Why is Sensory Play Important?
Why is sensory play important?
I am sure you have seen or experienced a child tossing rice from a sensory bin on to the floor and don't understand why anyone would buy a sensory bin.
Sensory play looks overwhelming from the outside, and it is understandable how one could think this if they are not aware of all the benefits happening during this so called messy play.
How do you control the mess?
Are you hesitant to give your child a sensory bin in fear they could actually make a mess? Pause right there. What is sensory bins are more than just messes? What if a sensory bin could actually provide an endless amount of learning and child development?
Sensory bins look like a huge mess from the outside and they can be without the proper boundaries for kids. Set the rules up front when giving a child the sensory bin - ie. no throwing, no dumping, no tasting. Reinforce the rules as the child continues to play with the items in the sensory bin. Toddlers especially can’t resist dumping things. But with time, patience and consistency it will happen. The child will learn how to play with the sensory bins in a clean manner and truly enjoy their time and so will you!
What can children learn from a sensory bin?
The best part is the various ways the child will learn and development from sensory bins.
1. Life Skills -
Sensory bins teach children skills things like scooping, pouring, and dumping. This is how kids learn spoon skills and transferring skills.
2. Independent Play -
Children concentrate and focus during sensory bin play in a much different way than when they are using toys that tells them what to do (such as battery operated toys) or how to do it (think light up toys that talk and ask questions).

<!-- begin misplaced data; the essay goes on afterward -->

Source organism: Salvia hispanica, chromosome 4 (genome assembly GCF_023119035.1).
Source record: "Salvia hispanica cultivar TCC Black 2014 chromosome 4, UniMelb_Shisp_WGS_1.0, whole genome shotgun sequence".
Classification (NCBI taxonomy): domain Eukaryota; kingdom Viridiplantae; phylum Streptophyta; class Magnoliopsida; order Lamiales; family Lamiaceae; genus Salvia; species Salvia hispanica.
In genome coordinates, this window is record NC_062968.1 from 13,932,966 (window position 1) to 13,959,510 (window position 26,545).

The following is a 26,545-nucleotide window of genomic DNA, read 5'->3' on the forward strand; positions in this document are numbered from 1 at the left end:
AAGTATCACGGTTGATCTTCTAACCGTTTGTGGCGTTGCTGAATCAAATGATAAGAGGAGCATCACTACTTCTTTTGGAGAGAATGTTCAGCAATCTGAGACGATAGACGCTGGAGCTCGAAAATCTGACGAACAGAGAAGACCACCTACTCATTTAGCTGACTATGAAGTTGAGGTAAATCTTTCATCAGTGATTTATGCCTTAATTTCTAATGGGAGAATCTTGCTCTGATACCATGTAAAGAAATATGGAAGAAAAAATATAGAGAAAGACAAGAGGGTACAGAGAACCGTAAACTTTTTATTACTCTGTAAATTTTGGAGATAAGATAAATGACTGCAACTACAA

3. Tactile Learning -
When a child is playing with a sensory bin, they are using multiple senses to learn about the world. They are seeing how the rice moves, hearing the way pasta sounds when it pours, and feeling how the sands moves through their hands.
4. Motor Skill Development -
Sensory bins can increase hand strength as children stir, scoop, dig and pour. Our sensory bins include tongs, spoons and scoops to encourage tool use and develop grasp patterns needed for handwriting and managing feeding utensils. Children cross their midline in sensory bins by rotating their shoulders and arms passing objects across the bin.
5. Pre-Math Skills -
Children are also using skills useful for science and math in measuring, guesstimating and learning about cause and effect while manipulating sensory materials.
And the best part is sensory bins can last for a long time if kept clean and stored properly. When you are done, put the lid on and store the sensory bin away and then bring it back out at a later date and you will be amazed at how differently your child will play with the same sensory bin in a whole new way.
Check out all the different sensory bins we have to offer and reach out to us if you have any questions. - Shop here.